To finish, here’s an easy recipe for a mouthwatering dessert any beginner can prepare. It’s often the first baked good that new Dutch oven cooks try. It’s extremely simple, but doesn’t taste like it.

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Dutch Oven Dump Cake


  • 1 box white or yellow cake mix
  • 1 large can cherry, pineapple or apple pie filling
  • 1 stick butter or margarine
  • 1/2 can Sprite or other clear (lemon-lime) soda


  1. Dump dry cake mix into seasoned Dutch oven.
  2. Empty can of pie filling in on top of dry mix.
  3. Cut up and disperse pads of unheated butter across top of filling.
  4. Empty portion of clear soda into ingredients.
  5. Using a spoon or other utensil, insert it into the layered ingredients and make a couple “Figure 8″ stirs. Do NOT mix ingredients thoroughly.
  6. Put the lid on the oven.
  7. If baking over coals, preheat approximately 24 charcoal briquettes in a grill or charcoal starter chimney.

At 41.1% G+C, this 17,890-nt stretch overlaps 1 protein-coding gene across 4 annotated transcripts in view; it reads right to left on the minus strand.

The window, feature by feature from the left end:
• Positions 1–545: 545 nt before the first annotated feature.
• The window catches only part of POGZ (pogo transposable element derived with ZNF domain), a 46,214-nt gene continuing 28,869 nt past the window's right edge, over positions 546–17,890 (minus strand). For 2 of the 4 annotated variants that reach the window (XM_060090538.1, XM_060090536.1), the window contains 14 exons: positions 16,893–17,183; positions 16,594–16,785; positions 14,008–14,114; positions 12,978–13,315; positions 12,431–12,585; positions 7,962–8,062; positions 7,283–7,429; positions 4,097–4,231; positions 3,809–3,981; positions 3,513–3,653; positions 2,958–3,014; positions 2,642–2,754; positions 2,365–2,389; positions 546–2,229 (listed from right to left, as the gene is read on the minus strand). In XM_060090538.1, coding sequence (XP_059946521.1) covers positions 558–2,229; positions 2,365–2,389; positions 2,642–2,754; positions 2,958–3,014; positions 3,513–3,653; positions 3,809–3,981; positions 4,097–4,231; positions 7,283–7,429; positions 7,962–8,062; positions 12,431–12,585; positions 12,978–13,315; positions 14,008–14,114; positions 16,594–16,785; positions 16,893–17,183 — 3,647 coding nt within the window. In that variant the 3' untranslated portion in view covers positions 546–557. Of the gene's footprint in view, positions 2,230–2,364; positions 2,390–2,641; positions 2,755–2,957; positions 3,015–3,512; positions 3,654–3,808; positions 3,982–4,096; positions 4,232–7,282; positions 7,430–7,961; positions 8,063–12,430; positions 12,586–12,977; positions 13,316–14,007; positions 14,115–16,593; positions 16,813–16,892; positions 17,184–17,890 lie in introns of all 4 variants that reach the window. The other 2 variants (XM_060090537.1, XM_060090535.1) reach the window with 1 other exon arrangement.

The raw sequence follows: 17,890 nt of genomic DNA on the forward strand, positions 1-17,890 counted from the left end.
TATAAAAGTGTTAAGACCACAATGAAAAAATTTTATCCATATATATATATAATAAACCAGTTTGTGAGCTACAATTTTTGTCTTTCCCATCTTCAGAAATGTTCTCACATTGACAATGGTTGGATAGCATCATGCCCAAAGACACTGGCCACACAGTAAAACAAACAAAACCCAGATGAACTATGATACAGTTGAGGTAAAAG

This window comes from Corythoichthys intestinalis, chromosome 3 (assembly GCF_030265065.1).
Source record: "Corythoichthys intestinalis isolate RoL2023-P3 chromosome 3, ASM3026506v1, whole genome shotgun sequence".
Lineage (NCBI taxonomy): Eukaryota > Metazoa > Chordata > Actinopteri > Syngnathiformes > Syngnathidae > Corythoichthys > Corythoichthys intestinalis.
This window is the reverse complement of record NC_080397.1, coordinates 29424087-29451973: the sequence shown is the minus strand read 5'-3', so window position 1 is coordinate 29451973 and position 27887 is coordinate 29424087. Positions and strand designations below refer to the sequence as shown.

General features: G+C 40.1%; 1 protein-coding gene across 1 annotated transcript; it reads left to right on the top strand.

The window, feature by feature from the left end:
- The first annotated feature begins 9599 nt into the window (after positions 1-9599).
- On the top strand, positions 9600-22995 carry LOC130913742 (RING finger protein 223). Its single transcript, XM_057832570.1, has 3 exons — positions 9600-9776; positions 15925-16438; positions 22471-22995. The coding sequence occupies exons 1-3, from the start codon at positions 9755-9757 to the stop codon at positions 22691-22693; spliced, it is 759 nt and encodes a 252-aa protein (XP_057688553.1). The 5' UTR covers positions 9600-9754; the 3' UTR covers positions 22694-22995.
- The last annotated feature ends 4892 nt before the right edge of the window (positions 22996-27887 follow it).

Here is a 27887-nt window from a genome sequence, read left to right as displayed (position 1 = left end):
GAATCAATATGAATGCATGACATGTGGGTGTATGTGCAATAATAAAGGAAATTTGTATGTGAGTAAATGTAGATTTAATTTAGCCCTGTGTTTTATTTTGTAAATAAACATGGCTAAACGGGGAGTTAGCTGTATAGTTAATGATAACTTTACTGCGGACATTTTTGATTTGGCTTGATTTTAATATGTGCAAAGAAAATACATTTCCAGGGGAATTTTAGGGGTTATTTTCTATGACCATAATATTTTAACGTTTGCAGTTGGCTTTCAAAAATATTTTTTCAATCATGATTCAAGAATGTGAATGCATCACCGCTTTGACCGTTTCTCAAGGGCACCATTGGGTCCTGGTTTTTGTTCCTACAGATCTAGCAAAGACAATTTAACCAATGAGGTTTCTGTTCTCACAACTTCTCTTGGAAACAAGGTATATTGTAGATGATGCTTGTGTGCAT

8. Place nine coals beneath the oven and 15 on the lid.
  9. Let cake bake for approximately 45 minutes, rotating the oven clockwise and the lid counter-clockwise – turn every 15 minutes to distribute heat evenly.
  10. If using a conventional modern cook stove oven, pre-heat oven to 300 degrees and place Dutch oven on middle shelf.
  11. Bake for approximately 45 minutes.
  12. Remove oven from heat, remove lid and let cool partially before serving.


  • Serving Size: 8

Editor’s Note: This post was originally published in January 2012.

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12 years ago

It strikes me that these recipes and tips can also be use with my solar oven. It easily gets up to 300 to 350 degrees which should be plenty to bake in one of my inherited dutch ovens. One has a glass lid which I think will work very well for solar cooking.